Sunday, June 13, 2010

Environmental Economics' Implications for Monetary Policy

Lately I've been trying to figure out exactly where money comes from and who really adds to the money supply. It seems that very few people really know the answer to this, and even now I think I still do not know the full answer. As far as I can tell, there is some initial supply of money, and then additional money is simply created when people take loans. There still seems to be a conservation law missing, though, since more loans are needed to pay interest on those loans unless the Central Bank really just adds to the money supply when paying interest when it borrows from private banks.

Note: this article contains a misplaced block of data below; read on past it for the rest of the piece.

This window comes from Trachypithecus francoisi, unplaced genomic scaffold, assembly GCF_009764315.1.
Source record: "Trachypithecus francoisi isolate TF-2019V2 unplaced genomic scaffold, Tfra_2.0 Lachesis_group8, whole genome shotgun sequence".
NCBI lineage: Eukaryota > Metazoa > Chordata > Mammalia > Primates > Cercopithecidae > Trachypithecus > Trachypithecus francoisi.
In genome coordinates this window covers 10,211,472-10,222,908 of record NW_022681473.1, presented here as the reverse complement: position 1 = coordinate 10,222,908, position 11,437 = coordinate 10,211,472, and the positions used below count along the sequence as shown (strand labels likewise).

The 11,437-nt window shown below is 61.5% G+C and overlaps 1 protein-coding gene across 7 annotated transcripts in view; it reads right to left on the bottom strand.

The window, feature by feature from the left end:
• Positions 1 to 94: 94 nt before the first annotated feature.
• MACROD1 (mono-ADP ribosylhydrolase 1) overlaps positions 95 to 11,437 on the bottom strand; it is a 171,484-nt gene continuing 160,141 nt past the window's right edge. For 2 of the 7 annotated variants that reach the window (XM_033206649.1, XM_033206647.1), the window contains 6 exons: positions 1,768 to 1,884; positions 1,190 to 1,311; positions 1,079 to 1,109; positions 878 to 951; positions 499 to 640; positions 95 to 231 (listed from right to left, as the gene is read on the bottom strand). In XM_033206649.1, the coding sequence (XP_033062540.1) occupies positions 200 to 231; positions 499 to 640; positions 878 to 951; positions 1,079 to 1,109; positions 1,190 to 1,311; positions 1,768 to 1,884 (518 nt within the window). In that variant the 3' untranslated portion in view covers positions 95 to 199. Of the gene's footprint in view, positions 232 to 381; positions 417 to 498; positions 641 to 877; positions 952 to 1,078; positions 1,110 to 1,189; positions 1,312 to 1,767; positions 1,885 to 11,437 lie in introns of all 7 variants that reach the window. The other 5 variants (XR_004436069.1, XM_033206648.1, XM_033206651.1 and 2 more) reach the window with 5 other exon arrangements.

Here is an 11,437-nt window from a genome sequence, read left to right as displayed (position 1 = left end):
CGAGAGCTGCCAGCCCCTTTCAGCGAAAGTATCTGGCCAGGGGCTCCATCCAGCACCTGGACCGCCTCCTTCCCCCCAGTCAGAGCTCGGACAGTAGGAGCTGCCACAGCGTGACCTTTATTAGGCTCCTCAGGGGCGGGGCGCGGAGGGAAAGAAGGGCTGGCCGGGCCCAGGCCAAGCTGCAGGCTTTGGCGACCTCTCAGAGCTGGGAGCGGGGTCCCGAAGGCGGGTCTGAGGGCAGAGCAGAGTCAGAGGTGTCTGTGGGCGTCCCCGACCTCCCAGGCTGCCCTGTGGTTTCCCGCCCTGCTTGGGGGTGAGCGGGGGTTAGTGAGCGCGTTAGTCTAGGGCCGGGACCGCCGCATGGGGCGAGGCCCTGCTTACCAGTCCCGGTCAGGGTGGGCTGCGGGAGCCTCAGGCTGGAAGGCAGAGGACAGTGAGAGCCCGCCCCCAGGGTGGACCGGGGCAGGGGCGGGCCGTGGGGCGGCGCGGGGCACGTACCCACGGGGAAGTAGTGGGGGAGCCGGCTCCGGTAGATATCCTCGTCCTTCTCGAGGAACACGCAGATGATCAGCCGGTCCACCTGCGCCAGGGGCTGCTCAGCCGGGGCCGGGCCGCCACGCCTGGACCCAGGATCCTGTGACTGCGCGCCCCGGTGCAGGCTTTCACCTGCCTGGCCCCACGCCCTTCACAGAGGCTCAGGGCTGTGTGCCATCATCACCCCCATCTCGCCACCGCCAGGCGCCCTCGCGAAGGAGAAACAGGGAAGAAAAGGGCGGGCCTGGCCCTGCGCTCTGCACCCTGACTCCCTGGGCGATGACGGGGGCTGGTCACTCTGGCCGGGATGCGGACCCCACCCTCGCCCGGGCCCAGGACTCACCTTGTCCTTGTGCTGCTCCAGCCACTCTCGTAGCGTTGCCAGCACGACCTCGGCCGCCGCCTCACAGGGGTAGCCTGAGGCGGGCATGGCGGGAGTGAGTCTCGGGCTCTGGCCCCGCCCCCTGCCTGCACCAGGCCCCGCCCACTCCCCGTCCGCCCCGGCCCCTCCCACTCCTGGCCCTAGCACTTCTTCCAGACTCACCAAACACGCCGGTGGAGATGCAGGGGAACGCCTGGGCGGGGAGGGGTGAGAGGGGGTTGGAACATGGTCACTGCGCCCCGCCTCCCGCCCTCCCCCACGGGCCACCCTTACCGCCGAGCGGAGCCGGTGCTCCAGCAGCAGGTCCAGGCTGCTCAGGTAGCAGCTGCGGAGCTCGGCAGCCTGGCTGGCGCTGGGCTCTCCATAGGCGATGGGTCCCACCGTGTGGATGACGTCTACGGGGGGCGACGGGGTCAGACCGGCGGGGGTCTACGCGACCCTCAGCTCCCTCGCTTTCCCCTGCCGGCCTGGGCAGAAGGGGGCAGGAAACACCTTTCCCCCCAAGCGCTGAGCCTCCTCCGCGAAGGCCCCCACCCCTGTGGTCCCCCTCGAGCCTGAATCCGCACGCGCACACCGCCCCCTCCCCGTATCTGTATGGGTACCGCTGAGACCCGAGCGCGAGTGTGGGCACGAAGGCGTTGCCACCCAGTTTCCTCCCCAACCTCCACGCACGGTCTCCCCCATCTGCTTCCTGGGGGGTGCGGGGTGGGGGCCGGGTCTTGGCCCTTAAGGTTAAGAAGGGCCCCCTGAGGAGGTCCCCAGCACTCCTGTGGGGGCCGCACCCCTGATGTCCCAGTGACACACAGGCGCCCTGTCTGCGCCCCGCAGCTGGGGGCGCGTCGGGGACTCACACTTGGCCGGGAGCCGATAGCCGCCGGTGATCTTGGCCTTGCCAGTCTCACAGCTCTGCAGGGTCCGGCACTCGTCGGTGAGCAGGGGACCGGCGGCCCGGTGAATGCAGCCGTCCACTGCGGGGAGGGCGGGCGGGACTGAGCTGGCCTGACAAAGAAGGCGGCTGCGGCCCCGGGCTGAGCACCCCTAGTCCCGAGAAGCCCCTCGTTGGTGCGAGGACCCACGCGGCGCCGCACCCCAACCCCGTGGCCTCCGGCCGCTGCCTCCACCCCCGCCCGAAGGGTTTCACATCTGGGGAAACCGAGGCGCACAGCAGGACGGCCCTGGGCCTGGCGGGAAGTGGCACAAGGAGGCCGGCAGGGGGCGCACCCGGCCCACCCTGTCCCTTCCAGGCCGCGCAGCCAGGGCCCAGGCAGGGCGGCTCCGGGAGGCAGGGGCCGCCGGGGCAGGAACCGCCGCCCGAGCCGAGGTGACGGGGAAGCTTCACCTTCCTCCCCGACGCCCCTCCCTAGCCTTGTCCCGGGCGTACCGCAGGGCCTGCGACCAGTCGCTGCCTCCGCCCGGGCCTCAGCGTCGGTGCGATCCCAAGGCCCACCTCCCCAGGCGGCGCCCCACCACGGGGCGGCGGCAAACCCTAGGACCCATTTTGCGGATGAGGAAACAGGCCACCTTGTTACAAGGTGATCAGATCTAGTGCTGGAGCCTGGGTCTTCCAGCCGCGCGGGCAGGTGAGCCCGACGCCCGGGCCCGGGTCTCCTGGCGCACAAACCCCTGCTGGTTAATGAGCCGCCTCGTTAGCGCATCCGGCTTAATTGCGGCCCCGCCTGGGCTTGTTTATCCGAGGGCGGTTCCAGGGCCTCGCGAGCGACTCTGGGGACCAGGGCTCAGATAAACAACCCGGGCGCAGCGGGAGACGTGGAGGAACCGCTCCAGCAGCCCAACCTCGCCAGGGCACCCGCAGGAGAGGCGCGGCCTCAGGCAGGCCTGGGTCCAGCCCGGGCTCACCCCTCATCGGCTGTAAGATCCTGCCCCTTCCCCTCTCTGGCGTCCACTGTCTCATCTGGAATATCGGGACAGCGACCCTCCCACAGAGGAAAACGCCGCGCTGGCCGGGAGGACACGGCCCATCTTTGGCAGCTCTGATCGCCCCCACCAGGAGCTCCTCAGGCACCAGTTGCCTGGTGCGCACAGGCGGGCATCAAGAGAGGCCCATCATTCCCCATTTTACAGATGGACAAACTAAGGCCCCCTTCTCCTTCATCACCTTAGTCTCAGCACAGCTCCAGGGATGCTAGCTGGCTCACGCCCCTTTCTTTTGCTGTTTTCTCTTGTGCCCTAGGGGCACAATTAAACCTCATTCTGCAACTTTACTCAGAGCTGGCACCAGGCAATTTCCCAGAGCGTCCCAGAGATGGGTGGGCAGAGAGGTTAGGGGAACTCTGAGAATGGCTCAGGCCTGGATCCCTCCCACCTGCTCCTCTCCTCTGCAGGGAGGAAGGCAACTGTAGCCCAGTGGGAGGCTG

Smark and I watched a documentary called Money as Debt by Paul Grignon. The descriptions of how money is created and exchanged seem accurate although the ultimate message ends up sounding kind of paranoid. Even so, some of the suggestions for alternatives sound reasonable.

Maybe one thing that needs much more focus on is creating a monetary policy and banking system that is financially sustainable, but also environmentally sustainable.


Lynn said...

yea, i wonder about that too. Like who decides when to print money? And how does one assess how much money there is circulating? Financial institutions should def be environmentally sustainable as well.

radmike said...

Neal Stephenson's Baroque Cycle talks about some of the early foundations of money (that whole goldsmiths --> banker transition). Not so much about the modern system, but a good read nonetheless (although a bit long winded at times).

mirthbottle said...

hey mike! awesome, i'll check it out :)